The Tramp: This oft malodorous passenger is probably the only bus-rider with no desire to reach a destination.  They are happy to ride the bus round and round its route, due to its presenting them with a warm, dry place to spend a few hours.  The Tramp usually travels heavy, filling the floor by their feet and at least one seat next to them with shopping bags and bin liners stuffed with their possessions.  This induces many glares from their fellow travellers.  The Tramp never feels their wrath however as they are usually asleep.

The Driver's Friend: The Driver's Friend hops on to the bus and immediately causes havoc for other embarking passengers.  Pausing at the driver's window, and thus in front of where a bus-rider is supposed to pay, the Driver's Friend proceeds on a long social chat, catching up on gossip and personal news as other riders attempt to squeeze past them and swipe their Oystercards.  As the driver sets off along their route once more, the Driver's Friend hangs onto the handrail by the front door, conversing loudly with their friend.  Despite loitering by the Oystercard reader, this bus-rider rarely pays for their trip.

The Tourist: This breed of bus-rider is most commonly spotted during the daytime, rather than prime commuting hours.  They are the least confident of bus passengers, embarking with hesitation and usually a three minute chat with the driver about whether or not they are going to Lie-sesster Square.  The Tourist sports a vibrant coat and plumage, favouring clashing luminous garments of flammable material.  Once seated they survey their fellow passengers with interest - they are probably wishing they had a copy of The Accidental Londoner's Taxonomy of Bus Riders with which to identify the species they encounter - and remark loudly to one another on the landscape through which the bus passes.  (All London bus-rider species are united in a common disdain for the Tourist.)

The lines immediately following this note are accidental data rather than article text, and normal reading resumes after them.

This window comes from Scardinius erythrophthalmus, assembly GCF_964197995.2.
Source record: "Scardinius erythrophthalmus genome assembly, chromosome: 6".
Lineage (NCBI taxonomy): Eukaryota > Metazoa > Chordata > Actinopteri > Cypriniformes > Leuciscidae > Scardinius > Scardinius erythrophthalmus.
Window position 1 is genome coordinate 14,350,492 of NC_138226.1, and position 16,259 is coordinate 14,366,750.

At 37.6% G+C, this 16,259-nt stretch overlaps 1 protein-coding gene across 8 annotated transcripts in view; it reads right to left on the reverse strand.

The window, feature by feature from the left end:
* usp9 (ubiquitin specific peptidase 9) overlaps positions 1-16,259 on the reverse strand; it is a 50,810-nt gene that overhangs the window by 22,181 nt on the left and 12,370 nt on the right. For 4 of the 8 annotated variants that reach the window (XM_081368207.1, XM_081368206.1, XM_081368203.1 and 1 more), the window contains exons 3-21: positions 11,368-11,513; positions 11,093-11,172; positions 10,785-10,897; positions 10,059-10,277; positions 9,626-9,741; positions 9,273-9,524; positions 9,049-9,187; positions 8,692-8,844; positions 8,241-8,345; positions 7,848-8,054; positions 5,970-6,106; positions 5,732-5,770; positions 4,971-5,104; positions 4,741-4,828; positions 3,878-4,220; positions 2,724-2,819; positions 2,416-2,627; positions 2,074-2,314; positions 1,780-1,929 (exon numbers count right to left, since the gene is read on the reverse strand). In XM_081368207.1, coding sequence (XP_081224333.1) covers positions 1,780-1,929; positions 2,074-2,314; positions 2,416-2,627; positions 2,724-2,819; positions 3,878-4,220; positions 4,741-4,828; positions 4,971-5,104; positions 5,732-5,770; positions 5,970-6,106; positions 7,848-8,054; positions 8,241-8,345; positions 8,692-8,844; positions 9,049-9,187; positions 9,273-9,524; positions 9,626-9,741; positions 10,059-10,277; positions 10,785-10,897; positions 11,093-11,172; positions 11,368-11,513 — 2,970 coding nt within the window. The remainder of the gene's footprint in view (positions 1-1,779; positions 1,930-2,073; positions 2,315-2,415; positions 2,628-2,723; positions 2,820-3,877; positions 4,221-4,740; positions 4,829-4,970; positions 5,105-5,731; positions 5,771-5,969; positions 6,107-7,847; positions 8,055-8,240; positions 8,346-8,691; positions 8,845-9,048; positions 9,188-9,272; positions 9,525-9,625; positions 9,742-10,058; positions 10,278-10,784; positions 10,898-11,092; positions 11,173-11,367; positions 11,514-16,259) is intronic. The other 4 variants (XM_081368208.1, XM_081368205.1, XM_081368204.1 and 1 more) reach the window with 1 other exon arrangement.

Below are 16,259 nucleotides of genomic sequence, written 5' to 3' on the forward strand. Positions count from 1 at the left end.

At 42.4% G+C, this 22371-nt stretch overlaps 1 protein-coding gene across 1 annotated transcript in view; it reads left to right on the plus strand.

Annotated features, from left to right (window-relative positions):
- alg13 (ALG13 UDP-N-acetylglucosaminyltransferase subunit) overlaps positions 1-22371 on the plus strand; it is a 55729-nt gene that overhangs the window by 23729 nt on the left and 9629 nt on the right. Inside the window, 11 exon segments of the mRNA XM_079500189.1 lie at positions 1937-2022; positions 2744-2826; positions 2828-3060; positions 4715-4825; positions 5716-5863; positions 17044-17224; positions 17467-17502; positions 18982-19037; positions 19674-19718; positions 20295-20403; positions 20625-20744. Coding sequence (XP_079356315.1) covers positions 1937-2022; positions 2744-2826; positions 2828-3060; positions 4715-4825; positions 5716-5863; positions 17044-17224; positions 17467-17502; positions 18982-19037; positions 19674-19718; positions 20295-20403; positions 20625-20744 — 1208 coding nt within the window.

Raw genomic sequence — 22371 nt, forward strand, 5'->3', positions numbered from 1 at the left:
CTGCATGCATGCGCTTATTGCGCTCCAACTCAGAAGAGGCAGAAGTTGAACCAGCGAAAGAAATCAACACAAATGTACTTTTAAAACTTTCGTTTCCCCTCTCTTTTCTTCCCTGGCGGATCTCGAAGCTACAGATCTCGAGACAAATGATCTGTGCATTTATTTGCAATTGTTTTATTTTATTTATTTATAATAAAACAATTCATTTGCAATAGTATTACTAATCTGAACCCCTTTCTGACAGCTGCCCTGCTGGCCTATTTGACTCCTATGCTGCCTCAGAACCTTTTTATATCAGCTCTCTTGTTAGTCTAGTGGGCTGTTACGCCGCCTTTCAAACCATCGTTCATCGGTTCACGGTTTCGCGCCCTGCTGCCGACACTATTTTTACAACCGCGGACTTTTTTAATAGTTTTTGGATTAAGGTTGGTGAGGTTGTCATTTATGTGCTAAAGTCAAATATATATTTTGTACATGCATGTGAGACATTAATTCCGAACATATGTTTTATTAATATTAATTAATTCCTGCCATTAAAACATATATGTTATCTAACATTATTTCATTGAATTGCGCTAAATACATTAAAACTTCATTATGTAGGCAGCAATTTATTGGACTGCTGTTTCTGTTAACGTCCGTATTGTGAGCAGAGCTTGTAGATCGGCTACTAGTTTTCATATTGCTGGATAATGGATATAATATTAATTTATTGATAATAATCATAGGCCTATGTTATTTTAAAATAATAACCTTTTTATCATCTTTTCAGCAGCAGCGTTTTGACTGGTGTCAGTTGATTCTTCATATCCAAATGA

The Crazy:  The Crazy is a combative species; they love nothing more than a fight with another bus-rider, physical or verbal.  Merely catching their eye is enough to induce a rambling diatribe which may be offensively sexist, racist or ageist.  Simply brushing past them can encourage them to leap from their seats and start shoving other passengers around. Fortunately however, this bus-rider is fairly rare, and is not commonly found on more central or wealthy bus routes, but they should be avoided at all costs if you seek a peaceful journey.

To be continued...(all suggestions for species to appear in the Accidental Londoner's Taxonomy of Bus-Riders, Volume 2 gratefully received!)